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Medication-Assisted Therapy for Opioid Addiction Expanding

Wednesday, February 28, 2018 | By admin

The FDA will expand medication-assisted therapy for opioid addiction. In a recent article in the New York Times, they will share new treatment guidelines in the coming weeks. This change corrects misconceptions that patients must be totally abstinent for MAT to be effective. Current Health and Human Services secretary Alex A. Azar II announced this change during the recent National Governors Association.

During the event, Azar stated the following:

Medication-assisted treatment works…the evidence on this is voluminous and ever growing

Additionally, Azar cited statistics which show showing that only a third of specialized addiction treatment clinics offer MAT. Introducing these new measures are aimed to reduce the stigma surround medication-assisted therapy for opioid abuse. Currently, the FDA has approved Suboxone, methadone and Vivitrol for opioid addiction treatment.

The agency will soon release two guidances for drugmakers. One encourages the development longer-acting formulations of existing drugs. The other states the new drugs would be eligible for approval that don’t end addiction but with cravings or overdoses with overall goal being abstinence. Additionally, patients and their families will have input in assessing how useful those drugs are in treating their addiction.

A Change in Philosophy

The shift in thinking about medication-assisted therapy for opioid addiction breaks from the current administration’s views of MAT. Recently, the Trump administration discontinued the National Registry of Evidence-Based Programs and Practices program. The program helped professionals and patients separate evidence-based treatment such as MAT from ineffective interventions.

Secondly, U.S. Attorney General Jeff Sessions appointed Kellyann Conway to oversee the White House’s opioid control efforts. Regarding the opioid crisis, Conway has stated that the best way to stop overdoses is if people just quit using drugs. Also, she has stated that a person’s will in stopping abuse is as important as funding to stop the crisis.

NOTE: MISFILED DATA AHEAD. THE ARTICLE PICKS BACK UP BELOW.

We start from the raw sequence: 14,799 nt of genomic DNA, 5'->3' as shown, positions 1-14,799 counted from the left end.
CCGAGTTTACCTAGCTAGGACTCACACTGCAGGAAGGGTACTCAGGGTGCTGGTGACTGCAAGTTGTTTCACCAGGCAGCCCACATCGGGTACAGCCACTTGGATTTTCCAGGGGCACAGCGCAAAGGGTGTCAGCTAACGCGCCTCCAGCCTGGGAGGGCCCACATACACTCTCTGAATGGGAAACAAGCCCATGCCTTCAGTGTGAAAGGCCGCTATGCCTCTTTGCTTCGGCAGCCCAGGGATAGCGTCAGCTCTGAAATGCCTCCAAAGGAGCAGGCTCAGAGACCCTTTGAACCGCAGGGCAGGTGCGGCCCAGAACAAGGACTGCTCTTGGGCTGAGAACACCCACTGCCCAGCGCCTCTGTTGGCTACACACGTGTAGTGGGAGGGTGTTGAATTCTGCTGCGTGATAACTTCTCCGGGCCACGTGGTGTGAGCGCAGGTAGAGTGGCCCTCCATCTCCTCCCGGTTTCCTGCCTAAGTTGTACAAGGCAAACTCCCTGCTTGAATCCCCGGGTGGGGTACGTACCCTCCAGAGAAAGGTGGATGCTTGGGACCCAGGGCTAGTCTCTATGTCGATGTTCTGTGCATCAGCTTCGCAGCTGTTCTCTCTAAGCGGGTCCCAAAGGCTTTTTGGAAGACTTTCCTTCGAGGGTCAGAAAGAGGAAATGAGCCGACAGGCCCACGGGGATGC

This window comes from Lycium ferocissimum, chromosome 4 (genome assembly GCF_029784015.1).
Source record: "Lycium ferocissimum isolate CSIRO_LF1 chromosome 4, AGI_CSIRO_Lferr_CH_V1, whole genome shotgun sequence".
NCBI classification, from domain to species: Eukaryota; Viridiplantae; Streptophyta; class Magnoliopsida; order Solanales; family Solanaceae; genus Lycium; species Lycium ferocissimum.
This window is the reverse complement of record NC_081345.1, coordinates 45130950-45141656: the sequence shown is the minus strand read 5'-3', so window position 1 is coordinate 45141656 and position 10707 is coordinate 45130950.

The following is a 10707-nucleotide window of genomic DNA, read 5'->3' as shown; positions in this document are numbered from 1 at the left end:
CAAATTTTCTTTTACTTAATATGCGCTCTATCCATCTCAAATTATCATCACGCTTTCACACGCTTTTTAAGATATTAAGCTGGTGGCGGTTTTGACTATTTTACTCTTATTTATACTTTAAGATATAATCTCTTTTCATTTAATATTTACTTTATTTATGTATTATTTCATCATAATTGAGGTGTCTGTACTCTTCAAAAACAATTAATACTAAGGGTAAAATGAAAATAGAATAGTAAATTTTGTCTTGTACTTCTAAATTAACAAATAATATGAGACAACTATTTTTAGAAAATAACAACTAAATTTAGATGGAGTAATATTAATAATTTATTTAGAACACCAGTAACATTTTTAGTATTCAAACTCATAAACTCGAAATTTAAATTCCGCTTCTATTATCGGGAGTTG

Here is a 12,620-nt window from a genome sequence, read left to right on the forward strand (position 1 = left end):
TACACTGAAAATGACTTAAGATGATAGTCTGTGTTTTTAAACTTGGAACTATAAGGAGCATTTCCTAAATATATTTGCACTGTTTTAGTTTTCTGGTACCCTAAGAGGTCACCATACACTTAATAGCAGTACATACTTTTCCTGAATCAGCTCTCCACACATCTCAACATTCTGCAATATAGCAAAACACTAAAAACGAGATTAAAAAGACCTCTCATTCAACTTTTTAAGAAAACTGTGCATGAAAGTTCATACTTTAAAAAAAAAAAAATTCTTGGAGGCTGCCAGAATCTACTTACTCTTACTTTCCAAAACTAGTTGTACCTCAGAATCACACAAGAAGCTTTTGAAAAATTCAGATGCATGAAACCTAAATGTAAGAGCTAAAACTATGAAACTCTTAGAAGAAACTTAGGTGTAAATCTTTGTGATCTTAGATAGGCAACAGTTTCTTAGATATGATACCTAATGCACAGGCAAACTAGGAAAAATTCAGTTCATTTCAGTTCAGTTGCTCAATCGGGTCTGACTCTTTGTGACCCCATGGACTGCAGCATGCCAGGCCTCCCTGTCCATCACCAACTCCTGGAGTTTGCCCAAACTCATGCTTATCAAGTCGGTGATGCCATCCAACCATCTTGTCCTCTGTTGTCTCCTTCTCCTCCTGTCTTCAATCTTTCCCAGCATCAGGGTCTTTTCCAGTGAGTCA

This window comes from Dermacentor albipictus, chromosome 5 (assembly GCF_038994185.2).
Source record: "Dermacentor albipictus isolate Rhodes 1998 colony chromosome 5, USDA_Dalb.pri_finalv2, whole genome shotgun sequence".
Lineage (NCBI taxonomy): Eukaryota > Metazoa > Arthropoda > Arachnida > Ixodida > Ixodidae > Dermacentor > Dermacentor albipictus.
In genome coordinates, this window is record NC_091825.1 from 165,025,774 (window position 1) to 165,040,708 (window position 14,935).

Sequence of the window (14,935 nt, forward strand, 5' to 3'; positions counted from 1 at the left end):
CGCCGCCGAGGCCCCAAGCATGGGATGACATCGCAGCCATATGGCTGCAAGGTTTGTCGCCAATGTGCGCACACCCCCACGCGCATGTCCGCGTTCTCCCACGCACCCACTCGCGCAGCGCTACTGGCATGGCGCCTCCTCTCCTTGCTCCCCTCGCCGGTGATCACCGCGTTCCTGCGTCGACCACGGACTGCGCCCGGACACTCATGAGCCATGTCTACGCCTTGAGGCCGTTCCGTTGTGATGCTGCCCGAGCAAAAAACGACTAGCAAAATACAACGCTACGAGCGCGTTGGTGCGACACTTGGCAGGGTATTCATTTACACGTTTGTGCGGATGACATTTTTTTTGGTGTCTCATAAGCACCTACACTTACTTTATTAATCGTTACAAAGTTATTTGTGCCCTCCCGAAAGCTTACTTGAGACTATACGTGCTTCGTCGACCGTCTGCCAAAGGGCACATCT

Despite these obstacles, addiction experts are positive regarding the expansion of medication-assisted therapy for opioid addiction. Yngvild Olsen,medical director of the Institutes for Behavior Resources in Baltimore, stated the following:

The F.D.A. should keep companies focused on major clinical improvement for patients…A more thoughtful approach to measuring meaningful clinical improvement could expand treatment options, but there is a danger; subjective outcomes that are neither here nor there could encourage the development of products of questionable value.

Fighting the Stigma of Medication-Assisted Therapy for Opioid Addiction

The main push behind expanding MAT is the reduction of stigma. The sources of this stigma are numerous. Despite long-standing research stating that addiction is a complex and progressive disease, many still feel that addiction is a moral failing. Secondly, critics state that MAT is simply replacing one drug with another in the hopes of ending addiction. Additionally, addicts feel a great sense of shame in their addiction and are less likely to seek help.

Medication-assisted treatment is a different approach in treating opioid addiction. Traditional treatment approaches are based on total abstinence. A cornerstone of this philosophy are 12-step programs which are morally and spiritually based. While medication therapy is accepted in some 12-step traditions, others prohibit the practice on moral grounds. However, this conventional moral approach is not totally applicable to the treatment of opioid abuse since medications are considered necessary for treatment.

The Benefits of Medication-Assisted Therapy for Opioid Abuse

When combined with treatment, therapy and other interventions, medication-assisted therapy can be effective in overcoming addiction. The following are the advantages of MAT for opioid abuse:

MAT is Helpful in Early Recovery